1. Tears, Idle tears

Alfred Lord Tennyson

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Tears, idle tears, I know not what they mean,

Tears from the depth of some divine despair

Rise in the heart, and gather to the eyes,

In looking on the happy Autumn-fields,

And thinking of the days that are no more.

Fresh as the first beam glittering on a sail,

That brings our friends up from the underworld,

Sad as the last which reddens over one

That sinks with all we love below the verge;

So sad, so fresh, the days that are no more.

Ah, sad and strange as in dark summer dawns

The earliest pipe of half-awakened birds

To dying ears, when unto dying eyes

The casement slowly grows a glimmering square;

So sad, so strange, the days that are no more.

Dear as remembered kisses after death,

And sweet as those by hopeless fancy feigned

On lips that are for others; deep as love,

Deep as first love, and wild with all regret;

O Death in Life, the days that are no more!

Interpretation

This piece is about the author who is delving into his past and feeling a sense of nostalgia kicking in! It uses Imagery in the mention of Autumn fields and personifies them as happy beings. Tennyson also lets you transcend the irony in the fact that the "past is a death in life" in many instances throughout the poem when he says "the days that are no more."

2. What potions have I drunk of siren tears- Sonnet 119

William Shakespeare

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Source: Weheartit.com

What potions have I drunk of Siren tears,

Distilled from limbecks foul as hell within,

Applying fears to hopes, and hopes to fears,

Still losing when I saw my self to win!

What wretched errors hath my heart committed,

Whilst it hath thought it self so bless and engraved never!

How have mine eyes out of their spheres been fitted

In the distraction of this madding fever!

O, benefit of ill, now I find true

That better is, by evil still made better;

And ruined love, when it is built anew,

Grows fairer than at first, more strong, far greater.

So I return rebuked to my content,

And gain by ills thrice more than I have spent.

Interpretation

The author seems to have been deceived by somebody who he had put faith in. He tries to recollect what errors he could've had made to suffer what he is suffering. He talks about how he had been blinded by the madding fever of love. In the later section, he consoles himself by thinking that this deceit will only make him stronger for future encounters.

3. He who is stricken by love

Bulleh Shah

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He who is stricken by Love

Sings and dances out of tune.

He who wears the garb of Love

Gets blessings from above.

Soon as he drinks from this cup

No questions and no answers remain.

He who is stricken by Love

Sings and dances out of tune.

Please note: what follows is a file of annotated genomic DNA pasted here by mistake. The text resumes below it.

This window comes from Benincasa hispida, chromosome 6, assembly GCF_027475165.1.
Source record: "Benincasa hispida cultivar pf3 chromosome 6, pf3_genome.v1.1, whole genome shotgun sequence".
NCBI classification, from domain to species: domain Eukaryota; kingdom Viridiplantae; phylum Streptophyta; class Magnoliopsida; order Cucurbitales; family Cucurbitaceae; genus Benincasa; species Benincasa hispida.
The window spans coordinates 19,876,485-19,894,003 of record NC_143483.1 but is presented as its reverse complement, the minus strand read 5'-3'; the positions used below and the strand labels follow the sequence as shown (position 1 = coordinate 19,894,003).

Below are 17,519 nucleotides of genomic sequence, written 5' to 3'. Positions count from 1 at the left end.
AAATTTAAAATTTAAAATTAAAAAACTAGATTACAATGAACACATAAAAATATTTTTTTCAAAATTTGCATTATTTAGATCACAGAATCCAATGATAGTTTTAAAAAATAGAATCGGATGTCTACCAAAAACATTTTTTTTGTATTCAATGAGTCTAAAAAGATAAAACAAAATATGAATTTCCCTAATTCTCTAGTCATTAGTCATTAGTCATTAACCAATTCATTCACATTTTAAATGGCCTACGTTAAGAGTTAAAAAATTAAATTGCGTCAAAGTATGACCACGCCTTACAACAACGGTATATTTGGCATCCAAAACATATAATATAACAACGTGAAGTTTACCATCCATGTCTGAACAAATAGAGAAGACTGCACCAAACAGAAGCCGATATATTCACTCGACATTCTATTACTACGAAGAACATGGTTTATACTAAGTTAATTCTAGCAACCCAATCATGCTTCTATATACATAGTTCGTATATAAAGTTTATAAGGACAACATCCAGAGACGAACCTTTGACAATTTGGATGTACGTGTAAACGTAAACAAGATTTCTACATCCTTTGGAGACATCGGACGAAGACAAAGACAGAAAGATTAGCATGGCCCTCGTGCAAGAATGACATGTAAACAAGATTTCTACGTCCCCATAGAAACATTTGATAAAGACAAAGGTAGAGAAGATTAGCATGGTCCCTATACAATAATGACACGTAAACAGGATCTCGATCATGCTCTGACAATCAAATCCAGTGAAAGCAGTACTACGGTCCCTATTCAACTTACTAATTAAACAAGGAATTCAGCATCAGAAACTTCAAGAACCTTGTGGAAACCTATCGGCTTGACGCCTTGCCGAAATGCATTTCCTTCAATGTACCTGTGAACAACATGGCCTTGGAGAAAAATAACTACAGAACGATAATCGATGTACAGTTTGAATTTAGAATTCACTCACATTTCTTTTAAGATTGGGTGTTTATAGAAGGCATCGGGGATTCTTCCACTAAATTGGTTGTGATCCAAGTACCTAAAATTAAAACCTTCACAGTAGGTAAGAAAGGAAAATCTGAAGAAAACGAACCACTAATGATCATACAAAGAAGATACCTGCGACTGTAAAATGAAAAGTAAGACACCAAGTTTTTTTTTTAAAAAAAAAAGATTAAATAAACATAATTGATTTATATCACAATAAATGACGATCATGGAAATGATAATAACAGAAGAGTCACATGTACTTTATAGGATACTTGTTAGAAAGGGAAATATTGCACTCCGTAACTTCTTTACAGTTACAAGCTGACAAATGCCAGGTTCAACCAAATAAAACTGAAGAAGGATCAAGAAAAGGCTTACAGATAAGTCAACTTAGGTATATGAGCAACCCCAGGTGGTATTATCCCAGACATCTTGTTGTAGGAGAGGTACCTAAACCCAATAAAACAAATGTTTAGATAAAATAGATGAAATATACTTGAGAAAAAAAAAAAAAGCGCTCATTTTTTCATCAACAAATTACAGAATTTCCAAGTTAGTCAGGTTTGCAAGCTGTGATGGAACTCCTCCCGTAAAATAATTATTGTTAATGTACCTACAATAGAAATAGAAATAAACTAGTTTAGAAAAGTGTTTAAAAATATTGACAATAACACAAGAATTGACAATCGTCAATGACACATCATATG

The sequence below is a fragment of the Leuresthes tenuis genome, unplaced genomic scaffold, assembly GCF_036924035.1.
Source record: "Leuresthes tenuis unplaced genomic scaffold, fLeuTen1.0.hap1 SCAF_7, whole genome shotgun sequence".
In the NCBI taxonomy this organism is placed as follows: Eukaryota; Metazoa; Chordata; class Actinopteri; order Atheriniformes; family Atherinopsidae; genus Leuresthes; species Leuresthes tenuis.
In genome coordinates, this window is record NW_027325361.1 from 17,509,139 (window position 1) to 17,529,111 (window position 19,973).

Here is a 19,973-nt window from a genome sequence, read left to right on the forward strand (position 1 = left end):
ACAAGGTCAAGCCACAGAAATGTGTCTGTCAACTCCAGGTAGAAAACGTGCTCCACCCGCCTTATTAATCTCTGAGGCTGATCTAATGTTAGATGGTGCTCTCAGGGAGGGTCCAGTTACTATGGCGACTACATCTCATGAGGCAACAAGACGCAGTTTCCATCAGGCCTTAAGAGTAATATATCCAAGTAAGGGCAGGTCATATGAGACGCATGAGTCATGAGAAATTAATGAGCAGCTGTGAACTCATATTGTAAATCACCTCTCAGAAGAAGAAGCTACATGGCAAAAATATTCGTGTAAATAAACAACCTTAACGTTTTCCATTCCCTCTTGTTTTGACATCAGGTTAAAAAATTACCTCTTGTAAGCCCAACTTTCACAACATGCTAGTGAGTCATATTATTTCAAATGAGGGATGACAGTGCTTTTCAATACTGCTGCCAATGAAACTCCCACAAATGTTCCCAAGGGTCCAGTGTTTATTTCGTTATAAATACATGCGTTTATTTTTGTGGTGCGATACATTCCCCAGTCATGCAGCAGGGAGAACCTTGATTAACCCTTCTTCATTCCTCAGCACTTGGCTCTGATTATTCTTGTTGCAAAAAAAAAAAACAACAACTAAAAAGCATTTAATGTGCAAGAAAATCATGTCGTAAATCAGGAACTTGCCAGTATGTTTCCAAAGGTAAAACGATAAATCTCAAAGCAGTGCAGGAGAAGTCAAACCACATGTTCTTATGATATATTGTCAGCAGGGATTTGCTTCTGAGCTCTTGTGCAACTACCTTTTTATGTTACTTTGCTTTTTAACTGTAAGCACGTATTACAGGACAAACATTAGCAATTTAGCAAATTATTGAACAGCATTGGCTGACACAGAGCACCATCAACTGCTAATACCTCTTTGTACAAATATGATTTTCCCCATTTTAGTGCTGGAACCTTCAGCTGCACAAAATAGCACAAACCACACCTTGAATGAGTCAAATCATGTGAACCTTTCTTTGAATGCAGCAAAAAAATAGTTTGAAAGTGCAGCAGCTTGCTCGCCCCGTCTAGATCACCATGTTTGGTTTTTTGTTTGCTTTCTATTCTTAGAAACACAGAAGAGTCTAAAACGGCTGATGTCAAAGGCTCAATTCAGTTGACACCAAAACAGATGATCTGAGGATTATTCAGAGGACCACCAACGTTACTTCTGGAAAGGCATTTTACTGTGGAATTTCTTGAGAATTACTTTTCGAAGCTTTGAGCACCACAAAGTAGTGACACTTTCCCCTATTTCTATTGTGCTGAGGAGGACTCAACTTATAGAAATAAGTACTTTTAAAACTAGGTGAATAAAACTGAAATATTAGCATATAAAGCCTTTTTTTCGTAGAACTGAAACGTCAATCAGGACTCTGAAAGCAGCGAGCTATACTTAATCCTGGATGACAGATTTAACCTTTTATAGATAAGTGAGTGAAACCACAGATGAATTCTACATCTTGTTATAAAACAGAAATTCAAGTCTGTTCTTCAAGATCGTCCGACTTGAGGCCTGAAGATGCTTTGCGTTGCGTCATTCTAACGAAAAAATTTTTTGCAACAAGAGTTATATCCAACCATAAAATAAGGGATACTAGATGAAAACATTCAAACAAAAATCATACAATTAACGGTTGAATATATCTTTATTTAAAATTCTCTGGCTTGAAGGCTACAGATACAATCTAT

He who has the Beloved in his heart,

He is fulfilled with his Love.

No need he has for formality,

He just enjoys his ecstasy.

He who is stricken by Love

Sings and dances out of tune.

Interpretation

This piece revolves around the feeling of being in love. Although the language used in it is more or less of a prose, it has a deep underlying philosophy. It talks about how a person in love becomes a merrier being. The poem also indirectly draws a line between desire and true love which is evident in the lines "no questions and no answers remain" and "no need he has for formality". It tries to teach the reader that love is all about a deep sense of understanding and fulfillment.

4. The Lockless Door

Robert Frost

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It went many years,

But at last came a knock,

And I thought of the door

With no lock to lock.

I blew out the light,

I tip-toed the floor,

And raised both hands

In prayer to the door.

But the knock came again

My window was wide;

I climbed on the sill

And descended outside.

Back over the sill

I bade a Come in

To whoever the knock

At the door may have been.

So at a knock

I emptied my cage

To hide in the world

And alter with age.

Interpretation

This poem metaphorically explains the phenomenon of "confrontation". It explains how a human being gets excited with the idea of it. The hint of fright in the speaker's mind explains it all. It explains how people like to hold on to their comfort zones. It talks about how the idea of facing the world and the various challenges that come with it, shake a person, even if that's for a moment.

5. A Prison Evening

Faiz Ahmed Faiz

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Each star a rung,

night comes down the spiral

staircase of the evening.

The breeze passes by so very close

as if someone just happened to speak of love.

In the courtyard,

the trees are absorbed refugees

embroidering maps of return on the sky.

On the roof,

the moon - lovingly, generously -

is turning the stars

into a dust of sheen.

From every corner, dark-green shadows,

in ripples, come towards me.

At any moment they may break over me,

like the waves of pain each time I remember

this separation from my lover.